Sci 111 Ch1

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Information about Sci 111 Ch1

Published on December 17, 2008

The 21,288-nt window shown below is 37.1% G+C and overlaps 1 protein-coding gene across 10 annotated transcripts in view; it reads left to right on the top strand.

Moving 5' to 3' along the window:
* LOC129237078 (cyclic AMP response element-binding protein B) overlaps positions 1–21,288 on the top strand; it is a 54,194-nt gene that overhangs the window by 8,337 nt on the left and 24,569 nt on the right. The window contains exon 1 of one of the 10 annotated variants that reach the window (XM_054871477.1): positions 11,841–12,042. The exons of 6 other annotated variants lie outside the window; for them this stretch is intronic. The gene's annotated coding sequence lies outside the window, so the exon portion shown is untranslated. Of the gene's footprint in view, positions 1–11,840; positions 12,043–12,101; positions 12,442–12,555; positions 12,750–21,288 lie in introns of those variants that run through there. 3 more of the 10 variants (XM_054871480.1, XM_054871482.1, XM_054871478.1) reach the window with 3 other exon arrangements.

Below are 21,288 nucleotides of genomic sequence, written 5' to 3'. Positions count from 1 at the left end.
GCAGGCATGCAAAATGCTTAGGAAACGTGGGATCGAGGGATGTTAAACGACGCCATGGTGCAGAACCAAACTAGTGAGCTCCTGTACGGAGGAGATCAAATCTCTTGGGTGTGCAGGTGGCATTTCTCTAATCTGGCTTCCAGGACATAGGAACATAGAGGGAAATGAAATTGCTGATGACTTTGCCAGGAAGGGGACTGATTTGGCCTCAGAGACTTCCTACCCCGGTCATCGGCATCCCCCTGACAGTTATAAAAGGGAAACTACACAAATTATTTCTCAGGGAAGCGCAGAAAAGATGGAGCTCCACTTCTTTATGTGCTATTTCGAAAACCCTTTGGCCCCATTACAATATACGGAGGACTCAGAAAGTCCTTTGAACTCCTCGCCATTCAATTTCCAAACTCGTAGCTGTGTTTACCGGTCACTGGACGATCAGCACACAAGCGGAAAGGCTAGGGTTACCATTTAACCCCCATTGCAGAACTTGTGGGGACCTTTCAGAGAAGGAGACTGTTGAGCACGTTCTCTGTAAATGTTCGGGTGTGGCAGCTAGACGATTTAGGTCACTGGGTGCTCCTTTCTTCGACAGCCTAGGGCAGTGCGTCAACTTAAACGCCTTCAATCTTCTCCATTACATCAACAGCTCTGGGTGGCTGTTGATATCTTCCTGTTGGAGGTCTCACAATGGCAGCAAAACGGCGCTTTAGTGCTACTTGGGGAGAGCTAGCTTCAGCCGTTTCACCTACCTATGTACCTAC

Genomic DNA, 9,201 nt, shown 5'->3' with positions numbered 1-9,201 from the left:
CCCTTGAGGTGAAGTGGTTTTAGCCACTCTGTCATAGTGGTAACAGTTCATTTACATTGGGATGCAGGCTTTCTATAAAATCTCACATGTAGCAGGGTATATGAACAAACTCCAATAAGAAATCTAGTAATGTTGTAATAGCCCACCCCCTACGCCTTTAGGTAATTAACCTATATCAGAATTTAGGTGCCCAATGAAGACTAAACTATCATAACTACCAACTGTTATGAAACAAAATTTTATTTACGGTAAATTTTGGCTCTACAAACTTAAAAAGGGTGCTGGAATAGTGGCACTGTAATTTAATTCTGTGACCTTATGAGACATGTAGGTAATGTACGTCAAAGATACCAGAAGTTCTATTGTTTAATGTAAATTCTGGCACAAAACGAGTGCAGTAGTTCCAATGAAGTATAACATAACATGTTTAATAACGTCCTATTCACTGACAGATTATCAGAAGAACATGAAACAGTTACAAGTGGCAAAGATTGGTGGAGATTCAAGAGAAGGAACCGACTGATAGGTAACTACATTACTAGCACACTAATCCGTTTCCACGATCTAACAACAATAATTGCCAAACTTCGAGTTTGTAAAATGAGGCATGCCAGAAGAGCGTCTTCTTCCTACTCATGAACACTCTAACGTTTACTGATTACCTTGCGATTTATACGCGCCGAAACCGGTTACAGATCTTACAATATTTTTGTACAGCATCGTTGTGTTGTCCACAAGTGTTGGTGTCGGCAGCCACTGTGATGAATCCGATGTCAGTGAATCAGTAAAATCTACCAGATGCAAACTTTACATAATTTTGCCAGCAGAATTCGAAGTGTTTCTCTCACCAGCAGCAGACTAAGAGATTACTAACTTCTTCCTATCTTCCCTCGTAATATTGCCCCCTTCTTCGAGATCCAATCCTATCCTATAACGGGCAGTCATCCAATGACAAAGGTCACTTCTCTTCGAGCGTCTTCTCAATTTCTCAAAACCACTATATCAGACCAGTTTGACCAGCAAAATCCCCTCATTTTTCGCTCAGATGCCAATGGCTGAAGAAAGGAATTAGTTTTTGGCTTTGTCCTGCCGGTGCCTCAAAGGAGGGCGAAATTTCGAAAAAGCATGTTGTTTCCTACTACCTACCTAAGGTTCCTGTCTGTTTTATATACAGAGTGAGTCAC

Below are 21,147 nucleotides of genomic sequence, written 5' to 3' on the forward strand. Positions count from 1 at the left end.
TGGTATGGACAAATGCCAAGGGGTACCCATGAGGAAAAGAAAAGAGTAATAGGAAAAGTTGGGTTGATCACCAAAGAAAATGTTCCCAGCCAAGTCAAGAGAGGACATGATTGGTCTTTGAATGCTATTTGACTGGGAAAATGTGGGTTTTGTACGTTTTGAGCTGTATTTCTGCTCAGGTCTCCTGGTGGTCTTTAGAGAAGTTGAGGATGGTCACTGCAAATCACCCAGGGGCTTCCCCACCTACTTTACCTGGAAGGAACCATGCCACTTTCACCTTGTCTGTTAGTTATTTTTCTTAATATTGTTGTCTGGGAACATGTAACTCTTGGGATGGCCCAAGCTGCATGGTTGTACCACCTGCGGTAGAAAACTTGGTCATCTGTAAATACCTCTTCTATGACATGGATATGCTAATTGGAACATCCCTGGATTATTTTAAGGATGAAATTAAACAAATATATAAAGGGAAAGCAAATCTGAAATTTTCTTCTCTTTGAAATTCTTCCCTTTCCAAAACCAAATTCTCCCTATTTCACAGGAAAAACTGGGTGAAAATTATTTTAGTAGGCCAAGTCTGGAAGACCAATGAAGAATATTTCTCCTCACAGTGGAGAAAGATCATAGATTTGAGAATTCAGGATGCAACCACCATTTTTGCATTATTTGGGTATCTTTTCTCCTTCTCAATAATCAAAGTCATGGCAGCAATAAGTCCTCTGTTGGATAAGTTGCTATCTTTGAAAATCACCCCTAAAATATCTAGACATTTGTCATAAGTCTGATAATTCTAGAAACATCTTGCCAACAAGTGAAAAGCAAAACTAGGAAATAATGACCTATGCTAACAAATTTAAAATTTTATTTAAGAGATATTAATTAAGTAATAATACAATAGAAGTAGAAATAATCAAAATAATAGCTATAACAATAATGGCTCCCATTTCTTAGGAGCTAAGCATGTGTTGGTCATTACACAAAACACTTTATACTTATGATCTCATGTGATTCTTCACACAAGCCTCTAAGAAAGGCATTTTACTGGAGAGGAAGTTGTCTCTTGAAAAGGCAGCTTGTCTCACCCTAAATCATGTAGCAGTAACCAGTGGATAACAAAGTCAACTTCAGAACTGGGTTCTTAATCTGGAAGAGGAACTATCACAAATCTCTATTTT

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Slide 1: Science 111 Dr. Jeff Lewis Winter 2008 Go over syllabi Science 111 : Science 111 Chapter 1 Jeff Lewis ©2008 Ch. 1: Patterns of Motion and Equilibrium : Ch. 1: Patterns of Motion and Equilibrium Read Chapter 1 The text starts with a discussion about the ancient Greek scientist and philosopher Aristotle. Aristotle (384-322 BC) : Aristotle (384-322 BC) The greatest of the ancient Greek scientists. One of his ideas: All matter is composed of four basic substances, earth, air, fire, water (and a fifth element, quintessence, which heavenly objects like the Sun and Moon were made of). How did that work? : How did that work? All substance are some combination of the four elements, such as Steam = fire + water Smoke = air + fire Mud = water + earth Plato expanded on this idea: : Plato expanded on this idea: Each element has a different shape. Fire particles are tetrahedrons with sharp corners, hence painful. It’s a beautiful scheme! The beauty of it may have been convincing then but doesn’t cut it now. Can it be correct? : Can it be correct? What’s wrong with the four elements hypothesis? You can explain things in terms of this model. But it fails to make predictions that can be experimentally verified. Metals : Metals In this model, metals were all believed to be part earth and part water. Lead and gold simply had different proportions of earth and water. So maybe if you add a little water to lead you can turn it into gold! Alchemists : Alchemists Inspired by the four elements hypothesis, alchemists tried for centuries to turn lead into gold. They never succeeded. Mainly because their underlying assumptions (the four elements) was incorrect. Other problems : Other problems Smoke (air + fire), leaves soot on pots, so smoke also contains some earth. No substance was found to be purely one of the four elements. Removing heat (fire) from water changes it into ice (which is lighter than water so it must contain air?). Fundamental Failure : Fundamental Failure The exact proportions of the elements (earth, air, fire, water) was never determined for any substance. An experiment that indicates one ratio of elements would conflict with another experiment. Modern Elements : Modern Elements The Greeks tried to identify the fundamental elements by reason alone. Starting in the 1600s, scientists used the scientific method. They found substances were composed of dozens of fundamental elements, not Aristotle’s four. Modern examples : Modern examples Water is hydrogen and oxygen. Graphite is pure carbon. Diamond is pure carbon (with the carbon atoms in a different pattern). Gold and lead are each pure elements. Today we know of over 100 elements. The Periodic Table : The Periodic Table The Periodic Table The Elements : The Elements Aristotle tried to explain all substances as being composed of four elements. That didn’t work. The 100+ elements of the periodic table do succeed in explaining the underlying composition of all material objects. 100 elements, not 4 : 100 elements, not 4 Was Aristotle crazy to think that all objects could be explained using just four elements? Why are there 100 (or so) elements? Why are some elements common (oxygen, carbon, hydrogen) and others very rare (Dysprosium, Neptunium)? Those are good questions : Those are good questions All the elements are themselves composed of three basic building blocks. Electrons, protons, and neutrons. The number of protons determines how an atom will interact chemically with other atoms. Elements determined by protons : Elements determined by protons Hydrogen atoms always have 1 proton. Carbon has 6. Oxygen has 8. Always! Neptunium has 93 protons which makes it unstable and hence rare. How many elements? : How many elements? The elements of the periodic table are all composed of smaller pieces. There are just three fundamental elements (call them particles to avoid confusion) that make up all matter, the electron, proton, and neutron. Aristotle wasn’t crazy to suggest just four. Complications : Complications Other types of particles have been discovered that aren’t made of electrons, protons, and neutrons, a lot of other particles. Neutrons, protons, and some other particles are now known to be composed of more fundamental “quark” particles. What’s at the bottom? : What’s at the bottom? Today, six types of quarks, the electron, two other electron-like particles, three more particles collectively called neutrinos. All matter is made of these twelve types of particles. Is there something inside them that they are made of? End of our side trip : End of our side trip No one knows. String theory? We are way off topic, let’s get back to the material of chapter one. Some of today’s discussion will be resumed later this quarter or in Science 112. Chapter 1 - Patterns of Motion : Chapter 1 - Patterns of Motion In association with his ideas on the elements, Aristotle devised laws of motion. The ideas are mostly based on common sense. The ideas are mostly wrong!! You may have to struggle to overcome the same misconceptions as Aristotle. Aristotle on Motion : Aristotle on Motion Natural motion occurs based on type of element: earth; downward motion, always towards center of the Earth. fire; upwards towards the Sun and stars. water; in-between earth and fire. air; in-between water and fire. Weight : Weight Heavy objects contain mostly earth with little fire or air. Heavy objects fall downwards because that is the natural motion of the earth within them. Heavier objects will fall downward faster than less-heavy objects. Aristotle says… Violent Motion : Violent Motion Violent motion is due to forces, pushes or pulls. Objects naturally slow and stop when no forces act on them, moving back to their natural level based on the elements within them. Celestial objects are made of the element quintessence and move without forces. Aristotle says… Aristotle’s Legacy : Aristotle’s Legacy Aristotle’s ideas on elements and motions went unchallenged for almost 2000 years. Galileo Galilei (1564-1642) proved Aristotle’s ideas wrong using simple experiments in the early 1600s. Aristotle’s Influence : Aristotle’s Influence Aristotle was possibly the most influential man in human history. Even today, his influence is widespread. For example, consider the common phrase, “learn it by heart”? Why do we say that? Aristotle’s Influence (2) : Aristotle’s Influence (2) Because of Aristotle. In his study of human anatomy, he guessed that the purpose of the heart was to store memories! Just as knowing the true purpose of the heart is important, knowing the correct rules of motion is important. Galileo’s Ideas : Galileo’s Ideas All matter (all elements) obey the same laws and rules. On the Earth, in outer space, on the Moon; the same rules apply everywhere. Natural Motion : Natural Motion Moving objects do not naturally slow and stop. Moving objects will naturally continue to move. Moving objects will slow and stop only if something forces them. Motion naturally continues : Motion naturally continues Aristotle claimed motion can continue only if forced to (violent motion) or briefly after the violent motion as the substance returns to its natural level. That’s completely opposite of what Galileo claims. How could Aristotle be so far wrong? Why objects slow and stop : Why objects slow and stop Moving objects on Earth slow and stop because they are forced to, usually by friction and air-resistance. So what Aristotle thought was natural behavior, Galileo saw as being forced by the surrounding environment. Decreasing Friction : Decreasing Friction When friction is less (like on smooth ice), the moving object continues to move much longer. It was with experiments like this that Galileo determined the correct rule, slowing is always due to interactions with an object’s surroundings. Same rule everywhere : Same rule everywhere In outer space, there is no air-resistance. Objects can move forever. Galileo correctly recognizes this as being the same rule, just a different environment. Gravity : Gravity Why, if I let go of a rock, does it fall down? Aristotle: A rock falls because it is seeking its natural (earth) level. Galileo: The rock falls because a force (gravity from the Earth) is making it move. Aristotle, get out of my head : Aristotle, get out of my head Aristotle’s ideas may seem intuitive, but you have to overcome them. Moving objects naturally want to continue moving. If an object slows, it is always because of some outside influence. Another claim : Another claim As we mentioned earlier, Aristotle also claimed that heavier objects fall faster. Galileo did a famous experiment to test this idea. Slide 39: Not really done at the Leaning Tower of Pisa. Galileo’s Experiment : Galileo’s Experiment Aristotle clearly claimed that heavier objects fall faster. Galileo’s experiment showed that heavier and lighter fall at the same rate. Heck, we can do the experiment right here and now! Do experiment. Aristotle Unchallenged : Aristotle Unchallenged How did Aristotle’s ideas survive so long when they are so easily disproven? Never tested. Air-resistance and friction make some objects behave as Aristotle claimed. That last comment deserves some further study. The Truth About Falling Objects : The Truth About Falling Objects Objects with the same shape: Heavier object falls faster (only slightly faster if both objects are fairly heavy). Objects with same weight but different shape: Object with less air-resistance falls faster. Different weight and different shape: Complicated, depends on exact weights and shapes. Aristotle and Galileo : Aristotle and Galileo Aristotle was definitely wrong, heavier objects do not always fall faster. Galileo’s experiments proved that Aristotle was incorrect. Galileo realized that the changing speed of the falling object depends on the forces due to the surroundings (gravity, air-resistance). Sec. 1.3 Mass – a Measure of Inertia : Sec. 1.3 Mass – a Measure of Inertia Objects at rest will start to move only if forced to. How quickly the object moves depends on how much force was exerted on it. But even when the forces are the same, some objects will move more than others. Volleyball vs. Cannonball : Volleyball vs. Cannonball Imagine both a volleyball and a cannonball sitting on the ground. You give each a kick, the kicks being equally powerful. The volleyball flies away, the cannonball hardly moves at all. Kick ball : Kick ball Both balls were not moving. Both were kicked. The volleyball was made to move much more than the cannonball. The cannonball seemed not to “want” to start moving. Cannonballs are stubborn : Cannonballs are stubborn Imagine a volleyball flying through the air approaching you at 60 mph. You easily bounce it back the way it came. But a cannonball approaching at that speed, even if you bump it just as hard, will go right through you, won’t change direction. Cannonballs don’t “like” to change direction. Inertia : Inertia The cannonball has more inertia than the volleyball. Inertia is how much resistance an object has to changes in its motion. Objects with more material (heavier objects) have larger inertia. Mass measures the inertia of a body. Mass : Mass Masses in the metric system are measured in kilograms. My mass is about 90 kg. Kilograms; yes, that’s a metric unit. We will review the metric system and basic math in lab. Forces : Forces Forces make things move (or stop moving). We’ll be talking about forces all quarter long. Units of force: Metric system: newtons (N) U.S. system: pounds (lb) Weight : Weight One force we deal with repeatedly is the force due to the gravitational pull of the Earth. Weight is the force due to gravity. For example, my weight is around 883 N or 198 lb. Weight vs Mass : Weight vs Mass Weight and mass are often confused. That is because an object near the surface of the Earth with mass 1 kilogram always has a weight of 10 N or 2.2 lb (more accurately 9.8 N or 2.205 lb). Slide 53: The sack contains 1 kg of material, that’s its mass. The force with which it is pushing down on the scale (due to its weight - the pull of the Earth) is 9.8 N. Weight and Mass : Weight and Mass On Earth, a 1 kg mass always has a weight of 9.8 N = 2.2 lb. So, you often see written that 1 kg = 2.2 lb That’s fine … as long as you understand this is not a true equality, it is a correspond-ence, valid only here on Earth. Different Units : Different Units kg and lb are different types of units, so they can’t be equated. Here’s an analogy, you’re driving on the highway at 60 mph. Every 60 miles will take one hour, 60 mi = 1 hr. Sixty miles “equals” one hour only when traveling at 60 mph, it is not a real equality valid always. On the Moon : On the Moon The gravitational pull of the Moon at its surface is just one-sixth that of the Earth. 1.6 N The bag still has the same mass, 1 kg, because there’s still the same amount of material. But the weight is less. Force, weight, and mass : Force, weight, and mass Forces, weights, and masses are easily confused but their differences are important. Mass measures the amount of material or the amount of inertia, units of kg. Force measures the push or pull acting on an object, units of N (newtons) or lb (pounds). Force, weight, mass (cont.) : Force, weight, mass (cont.) Weight is one type of force - the force of a planet’s gravity pulling downward. Being a force, weight is measured in N or lb. Yes! You are going to be tested on your understanding of weight versus mass. Section 1.4 Net Force : Section 1.4 Net Force Galileo: Motions naturally continue Forces cause changes in motion (cause things to speed up, slow down, or change direction). Both the size (or “magnitude”) and direction of a force will be important. Forces are vectors : Forces are vectors Objects that can be fully described using a single value are called “scalars”. Forces cannot be described using a single value, you need multiple values to represent both the size of the force and the direction of the force. Objects with size and direction are called “vectors”. Test: Scalar or Vector? : Test: Scalar or Vector? The temperature of my coffee. Travel directions. Duration of a trip. Distance from the Earth to the Moon. Reading on your car’s speedometer. The current wind. Test Answers : Test Answers The temperature of my coffee. Scalar Travel directions. Vector (like “go north 5 miles, turn right, etc.) Duration of a trip. Scalar Distance from the Earth to the Moon. Scalar, we use the term “displacement” for distance and direction). Reading on your car’s speedometer. Scalar The current wind. Vector, like 10 mph from N. Again, forces are vectors : Again, forces are vectors The action of one body on another is always some amount of push or pull and some direction of the push or pull. A force is not fully specified unless both magnitude and direction are given. Sometimes, like for weight, we know the direction so we don’t explicitly say it. Adding Forces : Adding Forces When multiple forces all act on the same object, the net result is calculated by adding the forces. The total (or net) force is the sum. Forces are added as vectors, the directions of forces must be taken into account when adding them. Net Force : Net Force Net Zero : Net Zero It is the net force acting on a body that will determine how the body’s motion will change. If the net force is zero (no forces act on the body or all the forces - added as vectors - cancelled each other out) then the object’s motion will not change. Mathematical Formula : Mathematical Formula That the net force is zero can be written mathematically as ? F = 0 The Greek letter capital sigma (?) is the summation sign. F represents force. So this says, the sum of forces equals zero. Equilibrium : Equilibrium Objects for which the net force is zero are said to be in “equilibrium”. An object in equilibrium will not be changing its motion. The most common example of an object in equilibrium is something that is not moving at all. Equilibrium => Constant Motion : Equilibrium => Constant Motion If an object is not moving and continues not to move, it is in equilibrium. A body that moves with constant speed in an unchanging direction is also in equilibrium. A body in equilibrium must have ?F = 0. Using This Result : Using This Result Any body in equilibrium must have ?F = 0. So we have a mathematical relationship between the forces that will always be satisfied when an object is in equilibrium. This enables us to identify forces and solve for their strength. ?F = 0 is a vector formula : ?F = 0 is a vector formula Forces are vectors, ?F is adding all the forces together as vectors. This means that, separately, the up and down forces must add to zero; the left and right forces must add to zero; and the in and out forces must add to zero. Identifying Forces : Identifying Forces To get correct results from ?F = 0, we will have to correctly include all the forces acting on that body and not include forces that don’t act on that body. Fortunately, that’s not very hard. Forces come in two categories, long-range forces and contact forces. Long-Range Forces : Long-Range Forces There are only three common types of long-range forces: Gravitational Electrical Magnetic We won’t deal with electrical or magnetic forces until much later in the quarter. Contact Forces : Contact Forces These are forces on one object due to another because the objects are physically touching each other. [Most contact forces are due to the electrical force acting at short range, but we’ll ignore that.] Examples of Contact Forces : Examples of Contact Forces Support (or “normal”) forces. Frictional forces. “Tension” forces (the pull due contact with a stretched string or rope or cable or…). Spring (or elastic) forces. Physical actions: bumping, pushing, pulling, hitting, etc. Equilibrium of Forces : Equilibrium of Forces So, for any object we see that is in equilibrium (not moving), the forces acting on the object must cancel out (add to zero). This applies in all directions separately, up/down, left/right, forward/backward. Let’s practice now identifying forces. Equilibrium Example : Equilibrium Example Picture a book resting atop a table. What are the forces acting on the book? Gravitational force on book from Earth pulls downward on the book. Contact with table pushes upward on the book. No other significant forces. Book is in Equilibrium : Book is in Equilibrium The force of gravity pulling down on the book must be equal in strength (and opposite in direction) to the contact force pushing up on the book. The book is in equilibrium and the forces sum to zero. Gravity is non-contact : Gravity is non-contact Isn’t the table pushing against the book the same as the gravity force? No! The gravitational pull downward on the book is separate, it exists whether the book is in contact with the table or not. Equilibrium requires at least 2 forces : Equilibrium requires at least 2 forces If the table wasn’t there or were to suddenly vanish… There would be only one force acting, gravity from the Earth. The net force would not be zero, we would not have equilibrium, the book would not stay at rest - it would fall downward. Forces come in pairs : Forces come in pairs Contact works both ways, the table pushes on the book and the book pushes on the table. Why didn’t we include that force? Because, to analyze equilibrium of the book we must consider only forces acting on the book! Equilibrium of the Table : Equilibrium of the Table The table is in equilibrium. The forces acting on it are: The book pushing down on the table. Gravity pulling down on the table (the weight of the table). The floor pushing up on the table due to the contact at the floor. Forces on the Table : Forces on the Table These forces must add up to zero. The two acting down must add to equal the one going up. Force from the book Force from the Earth Force from the floor Contact force directions : Contact force directions Okay, gravity always pulls down, but how do we know the force from the book is down and that from the floor is up? Contacting surfaces always push against each other, each pushing the other away. So the book is pushed up and table down. Ladder Example : Ladder Example A ladder is leaning against a wall. Nothing is moving so the ladder must be in equilibrium. So the (vector) sum of forces acting on the ladder must add up to zero. What are those forces? Forces on the ladder: : Forces on the ladder: Contact with left wall, force to right. Contact with floor, upward force. Weight, force downward. Is that it? Ladder Trouble : Ladder Trouble That better not be it! Those three forces do not add up to zero. The vertical forces look okay, one up and one down. But horizontally we have a problem, the wall pushes the ladder right but nothing compensates that pushing left. What is wrong? : What is wrong? Did we include a force that we shouldn’t have? No, those three forces will all be there. Did we leave out a force we should have included? Maybe. Let’s count forces… : Let’s count forces… The forces acting on the ladder should be one for each object it’s physically touching plus one force for gravity (which does not require physical contact). Isn’t this exactly what I had? Contact with the wall, the floor, plus gravity. More than just support : More than just support Our error was the bottom contact. Yes, it can and will exert the upward force we showed. But there will also be a horizontal component to that contact force, usually because of “friction”. Sec. 1.8 The Force of Friction : Sec. 1.8 The Force of Friction When two surfaces press against each other, that contact can result in A support (or normal) force, perpendicular to the surfaces. A force pushing the surfaces apart, preventing them from moving into each other. A frictional force, the rough surfaces don’t allow the objects to slide across each other, there is a resisting force called friction. Friction due to roughness : Friction due to roughness Origin of friction : Origin of friction Surfaces, even those that appear quite smooth, can be very jagged on the microscopic level. The bumps and ridges hit each other and resist motion of one surface across the other - the force of friction. Ladder Solution : Ladder Solution For our ladder, the bottom surface must be rough. There will be a horizontal friction force acting in addition to the vertical support force. It is really just one contact force, with two components. Modified force diagram : Modified force diagram Now we have two vertical forces, one up and one down; and two horizontal forces, one left and one right. All the forces can balance and we can have equilibrium. Ladder: final comments : Ladder: final comments This fits what we know, the bottom surface needs to be rough or the ladder will slip. Should there also be a (vertical) friction force at the wall? There could be, but the ladder can be in equilibrium even if that surface is perfectly smooth (or a wheel at that end will still allow the ladder to be stable). Reminder : Reminder Equilibrium is not just stationary things. Moving things can be in equilibrium. Any object moving in a straight line at constant speed (so its motion not changing in any way) is also in equilibrium. For any object in equilibrium, the net force on it must be zero. Moving Equilibrium Examples : Moving Equilibrium Examples Examples: A hockey puck sliding across the ice is nearly in equilibrium (not quite since there will be a little friction and its speed will gradually slow). A jet flying in steady, level flight. A star floating through space, far from the gravitational pulls of other stars. Section 1.9 Speed and Velocity : Section 1.9 Speed and Velocity Speed is the rate of motion. Speed is calculated as the ratio of distance over time. Speed = Distance / Time Examples: 90 km/hr 50 m/s 2.1 ft/yr Average Speed : Average Speed Average Speed – the total distance traveled divided by the total time taken gives the average speed. Travel may have been sometimes faster and sometimes slower. In fact, maybe the rate of motion was never equal to the average. Instantaneous Speed : Instantaneous Speed The speed traveled at one particular instant. A little tricky to define because calculating speed requires the distance traveled over some period of time. The instantaneous speed is the average speed you would have if you continued to travel at your speed at that instant. More Instantaneous Speed : More Instantaneous Speed Tricky to define but not hard to understand. Your car’s speedometer reads the instantaneous speed. It can tell you what speed you had at any particular instant, like 7:51:03 this morning. It is actually measured by considering the distance you traveled during a short time period. Velocity : Velocity When one specifies not only the rate (speed) of motion but also the direction, we call that the velocity. Velocity is the speed vector. Velocity is a vector, a magnitude and a direction, the magnitude is the speed and the direction is the direction of motion. The speed-velocity trap : The speed-velocity trap Forces are vectors, but we do not give a special name to the magnitude of the force vector. But we do have a special name for the magnitude of the velocity vector – speed. This just reflects usage of the words rather than a deliberate attempt to trick people. Test: Speed of Velocity : Test: Speed of Velocity 55 mph? Speed 1 ft/s downward? Velocity Velocity of 40 m/s? Incorrect usage, velocity must also specify direction. Section 1.10 Acceleration : Section 1.10 Acceleration Acceleration is the rate at which velocity is changing. Acceleration = (change in velocity) / (time for change to occur) Acceleration Examples : Acceleration Examples An object that gains 32 ft/s of speed (maybe from 0 ft/s up to 32 ft/s) in one second has an acceleration of (32 ft/s)/(1 s) = 32 ft/s/s = 32 ft/s2 An object slowing from 50 mi/hr to 40 mi/hr in two seconds has an acceleration of (-10 mi/hr)/(2 s) = -5 mi/hr/s Acceleration is changing velocity : Acceleration is changing velocity Acceleration can be changing speed or changing direction. Any change in the motion is an acceleration. Changes in motion are always due to forces. So, forces cause accelerations. Equilibrium versus Acceleration : Equilibrium versus Acceleration When the forces on an object are balanced, we have equilibrium and the motion of the object does not change. When the forces are unbalanced, the net force causes the motion to change, an acceleration. Acceleration due to Gravity : Acceleration due to Gravity The acceleration due to Earth’s gravity (if that force is the only one acting on an object) is 10 m/s2 = (10 m/s)/s More precisely, 9.8 rather than 10. 10 m/s2 is around (20 mi/hr)/s 32.2 ft/s2 in U.S. units. Falling Acceleration : Falling Acceleration A dropped object accelerates downwards. It gains 10 m/s of downward speed for every second that it falls. We are neglecting air-resistance that slows the rate of acceleration. Slide 112: This is figure 1.23 from page 31. What should the speed say after 3s, 4s, and 5s? Slide 113: The constant gravitational force will cause a con-stant acceleration of 10 m/s/s. Hence the speed increases by 10 m/s each second of falling. t = 3s, v = 30 m/s. t = 4s, v = 40 m/s t = 5s, v = 50 m/s. Every 10 m/s is roughly 20 mph, so a falling object will be moving about 100 mph after falling for 5s (ignoring air resistance). End of Chapter 1 : End of Chapter 1 Stay tuned, the exciting chapter 2 is up next.